The Seahawks are set on offense, lined up in a standard split-back formation. Deon Butler is at the flanker position, set right of tight end John Carlson. Hasselbeck snaps the ball and hands the ball to Julius Jones, who breaks right. The offense begins flowing right, and Deon Butler swings around and takes a hand-off from Jones. It is a reverse, and now Butler is flashing his overwhelming speed as he races around the opposite side, completely catching a majority of the defense off guard.
Get used to it; this is not Mike Holmgren’s offense anymore.
Over the last decade, we’ve all been exposed to Holmgren’s dull, yet precise, version of the west coast offense. Even the most casual spectators have considered Holmgren’s offensive style to be rather boring or predictable. I’d prefer to think of it as efficient and accurate, and potentially unstoppable if executed properly.
Seattle’s offense under Jim Mora will offer fans an entirely different look, although many of the west coast principles will remain unchanged.
Offensive coordinator Greg Knapp, who has worked with Jim Mora several times prior to Seattle, will handle most of the offensive responsibilities. Just like Holmgren was offense-minded and expected nothing less than perfection from offensive players, Mora will focus more on the defensive side of the football.
Knapp has installed a new zone-blocking scheme, which will make a huge difference in the running game. Running backs won’t have to make such elaborate reads every play, and will be able to make an initial cut and burst through the defense. This scheme caters well to the running style of Julius Jones, and the veteran back should see improvement from last season.
The Seahawks will also employ some new tricks and unconventional plays, as mentioned previously. A reverse or double-reverse play shouldn’t be a surprise to anyone, especially when utilized to exploit opposing defenses or to take advantage of the skills of certain offensive players.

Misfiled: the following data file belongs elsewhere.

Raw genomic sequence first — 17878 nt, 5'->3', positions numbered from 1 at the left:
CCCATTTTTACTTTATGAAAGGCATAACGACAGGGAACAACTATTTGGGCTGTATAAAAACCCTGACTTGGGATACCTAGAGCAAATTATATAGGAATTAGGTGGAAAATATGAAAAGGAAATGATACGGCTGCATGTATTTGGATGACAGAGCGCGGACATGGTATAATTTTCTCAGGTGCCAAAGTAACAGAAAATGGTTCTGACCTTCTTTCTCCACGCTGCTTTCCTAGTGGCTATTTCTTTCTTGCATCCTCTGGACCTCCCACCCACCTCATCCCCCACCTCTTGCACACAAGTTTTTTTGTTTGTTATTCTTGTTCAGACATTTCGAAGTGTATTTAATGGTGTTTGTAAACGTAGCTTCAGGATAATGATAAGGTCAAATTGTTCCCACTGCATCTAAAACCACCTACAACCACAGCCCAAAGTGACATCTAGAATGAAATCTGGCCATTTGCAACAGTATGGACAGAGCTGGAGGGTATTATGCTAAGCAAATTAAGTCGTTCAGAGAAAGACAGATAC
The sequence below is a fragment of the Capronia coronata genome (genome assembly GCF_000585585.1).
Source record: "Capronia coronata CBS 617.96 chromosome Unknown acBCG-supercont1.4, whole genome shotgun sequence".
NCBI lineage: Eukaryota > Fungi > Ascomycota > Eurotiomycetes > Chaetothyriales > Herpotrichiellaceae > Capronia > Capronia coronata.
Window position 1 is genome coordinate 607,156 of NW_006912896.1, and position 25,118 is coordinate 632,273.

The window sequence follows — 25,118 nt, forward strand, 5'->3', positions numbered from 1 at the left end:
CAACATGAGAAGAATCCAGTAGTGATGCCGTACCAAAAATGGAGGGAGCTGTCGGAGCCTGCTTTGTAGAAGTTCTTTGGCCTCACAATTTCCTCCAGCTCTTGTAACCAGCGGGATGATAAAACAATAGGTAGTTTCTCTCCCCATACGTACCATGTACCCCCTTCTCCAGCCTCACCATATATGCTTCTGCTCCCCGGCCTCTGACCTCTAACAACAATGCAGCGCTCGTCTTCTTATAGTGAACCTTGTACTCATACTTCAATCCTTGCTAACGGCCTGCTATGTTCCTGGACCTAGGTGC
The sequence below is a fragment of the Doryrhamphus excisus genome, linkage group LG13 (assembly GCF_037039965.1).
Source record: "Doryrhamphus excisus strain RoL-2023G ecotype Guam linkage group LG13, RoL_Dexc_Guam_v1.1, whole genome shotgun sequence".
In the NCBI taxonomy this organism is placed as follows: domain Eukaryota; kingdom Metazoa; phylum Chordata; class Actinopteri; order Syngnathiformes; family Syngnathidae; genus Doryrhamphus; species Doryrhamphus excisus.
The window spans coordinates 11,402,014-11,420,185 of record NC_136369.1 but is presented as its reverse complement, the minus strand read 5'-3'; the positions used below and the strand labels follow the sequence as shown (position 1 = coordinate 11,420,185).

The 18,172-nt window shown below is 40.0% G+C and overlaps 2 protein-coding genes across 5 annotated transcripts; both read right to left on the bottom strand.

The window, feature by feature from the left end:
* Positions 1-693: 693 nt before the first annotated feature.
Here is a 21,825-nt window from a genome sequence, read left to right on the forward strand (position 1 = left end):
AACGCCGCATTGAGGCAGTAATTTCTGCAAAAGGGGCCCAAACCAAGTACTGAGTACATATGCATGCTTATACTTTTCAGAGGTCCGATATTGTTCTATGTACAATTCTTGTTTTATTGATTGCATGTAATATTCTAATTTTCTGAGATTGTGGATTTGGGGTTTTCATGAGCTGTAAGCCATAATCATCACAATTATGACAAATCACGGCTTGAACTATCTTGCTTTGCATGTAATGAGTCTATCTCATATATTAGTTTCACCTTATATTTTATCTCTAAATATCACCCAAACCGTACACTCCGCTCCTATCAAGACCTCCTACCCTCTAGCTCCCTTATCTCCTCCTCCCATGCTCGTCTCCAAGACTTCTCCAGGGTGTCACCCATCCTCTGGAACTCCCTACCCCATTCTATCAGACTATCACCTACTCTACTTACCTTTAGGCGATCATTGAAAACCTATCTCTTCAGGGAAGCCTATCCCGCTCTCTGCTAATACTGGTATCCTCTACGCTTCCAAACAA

Earlier in training camp, the Seahawks flashed a reverse option pass, where T.J. Houshmandzadeh took the end-around and threw a pass downfield to Nate Burleson. The pass was intercepted by safety Brian Russell, but surprised fans that had never witnessed such a “blasphemous” trick play under the Holmgren era cheered in response.
A few practices later, the Seahawks ran a flea-flicker, where Julius Jones took a handoff and then tossed the ball back to Matt Hasselbeck. Although the unorthodox play typically fools defenders, cornerback Ken Lucas made a nice adjustment and broke up the deep ball that was intended for Deon Butler.
Are these trick plays a sign of things to come? Or is it just Mora’s way of adding a wrinkle to training camp? Possibly something meant to entertain fans during open practices?
Either way, it is something new that we haven’t seen in the Pacific Northwest in some time. Usually, we’re on the opposing end of those types of plays – most recently, in (ugh) Super Bowl XL.
It will be interesting to see what happens during the season with Seattle’s new offense, and how everything will differ from the Holmgren era. Just don’t be surprised when Deon Butler takes an end-around to the house for six.
Tags: Brian Russell Defense Deon Butler End-around Flea-flicker Greg Knapp Jim Mora John Carlson Julius Jones Ken Lucas Matt Hasselbeck Mike Holmgren Nate Burleson Offense Offensive Coordinator Reverse Reverse Option Pass Super Bowl XL T.J. Houshmandzadeh Trick Play West Coast Offense Zone-blocking Scheme